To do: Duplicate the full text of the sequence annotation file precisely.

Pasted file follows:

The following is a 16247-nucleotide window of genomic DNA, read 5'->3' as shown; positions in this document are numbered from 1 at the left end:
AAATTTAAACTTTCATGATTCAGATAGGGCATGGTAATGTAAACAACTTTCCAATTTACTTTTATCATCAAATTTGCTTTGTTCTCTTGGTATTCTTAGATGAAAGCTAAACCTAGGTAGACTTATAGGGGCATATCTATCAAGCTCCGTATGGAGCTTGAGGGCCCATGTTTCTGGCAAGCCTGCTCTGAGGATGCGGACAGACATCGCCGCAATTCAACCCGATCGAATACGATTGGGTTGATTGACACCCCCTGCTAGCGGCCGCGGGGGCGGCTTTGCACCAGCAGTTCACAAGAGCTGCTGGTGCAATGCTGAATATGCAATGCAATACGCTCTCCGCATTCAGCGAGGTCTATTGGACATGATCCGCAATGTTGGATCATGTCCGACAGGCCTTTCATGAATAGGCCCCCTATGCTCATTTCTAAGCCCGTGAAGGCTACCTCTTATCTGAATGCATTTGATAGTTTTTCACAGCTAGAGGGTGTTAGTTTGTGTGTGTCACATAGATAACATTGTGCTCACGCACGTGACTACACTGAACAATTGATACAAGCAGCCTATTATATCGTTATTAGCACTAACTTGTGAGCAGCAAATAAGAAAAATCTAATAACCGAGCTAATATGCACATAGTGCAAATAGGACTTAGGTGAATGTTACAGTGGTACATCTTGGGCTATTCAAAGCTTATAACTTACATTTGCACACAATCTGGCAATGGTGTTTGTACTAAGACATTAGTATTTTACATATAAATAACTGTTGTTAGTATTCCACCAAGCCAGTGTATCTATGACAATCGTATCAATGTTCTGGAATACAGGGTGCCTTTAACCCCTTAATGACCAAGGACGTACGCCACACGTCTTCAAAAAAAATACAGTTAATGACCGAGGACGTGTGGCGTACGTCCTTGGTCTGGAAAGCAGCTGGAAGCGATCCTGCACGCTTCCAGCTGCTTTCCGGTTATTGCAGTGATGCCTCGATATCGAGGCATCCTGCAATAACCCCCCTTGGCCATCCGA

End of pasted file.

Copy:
The following is a 16247-nucleotide window of genomic DNA, read 5'->3' as shown; positions in this document are numbered from 1 at the left end:
AAATTTAAACTTTCATGATTCAGATAGGGCATGGTAATGTAAACAACTTTCCAATTTACTTTTATCATCAAATTTGCTTTGTTCTCTTGGTATTCTTAGATGAAAGCTAAACCTAGGTAGACTTATAGGGGCATATCTATCAAGCTCCGTATGGAGCTTGAGGGCCCATGTTTCTGGCAAGCCTGCTCTGAGGATGCGGACAGACATCGCCGCAATTCAACCCGATCGAATACGATTGGGTTGATTGACACCCCCTGCTAGCGGCCGCGGGGGCGGCTTTGCACCAGCAGTTCACAAGAGCTGCTGGTGCAATGCTGAATATGCAATGCAATACGCTCTCCGCATTCAGCGAGGTCTATTGGACATGATCCGCAATGTTGGATCATGTCCGACAGGCCTTTCATGAATAGGCCCCCTATGCTCATTTCTAAGCCCGTGAAGGCTACCTCTTATCTGAATGCATTTGATAGTTTTTCACAGCTAGAGGGTGTTAGTTTGTGTGTGTCACATAGATAACATTGTGCTCACGCACGTGACTACACTGAACAATTGATACAAGCAGCCTATTATATCGTTATTAGCACTAACTTGTGAGCAGCAAATAAGAAAAATCTAATAACCGAGCTAATATGCACATAGTGCAAATAGGACTTAGGTGAATGTTACAGTGGTACATCTTGGGCTATTCAAAGCTTATAACTTACATTTGCACACAATCTGGCAATGGTGTTTGTACTAAGACATTAGTATTTTACATATAAATAACTGTTGTTAGTATTCCACCAAGCCAGTGTATCTATGACAATCGTATCAATGTTCTGGAATACAGGGTGCCTTTAACCCCTTAATGACCAAGGACGTACGCCACACGTCTTCAAAAAAAATACAGTTAATGACCGAGGACGTGTGGCGTACGTCCTTGGTCTGGAAAGCAGCTGGAAGCGATCCTGCACGCTTCCAGCTGCTTTCCGGTTATTGCAGTGATGCCTCGATATCGAGGCATCCTGCAATAACCCCCCTTGGCCATCCGA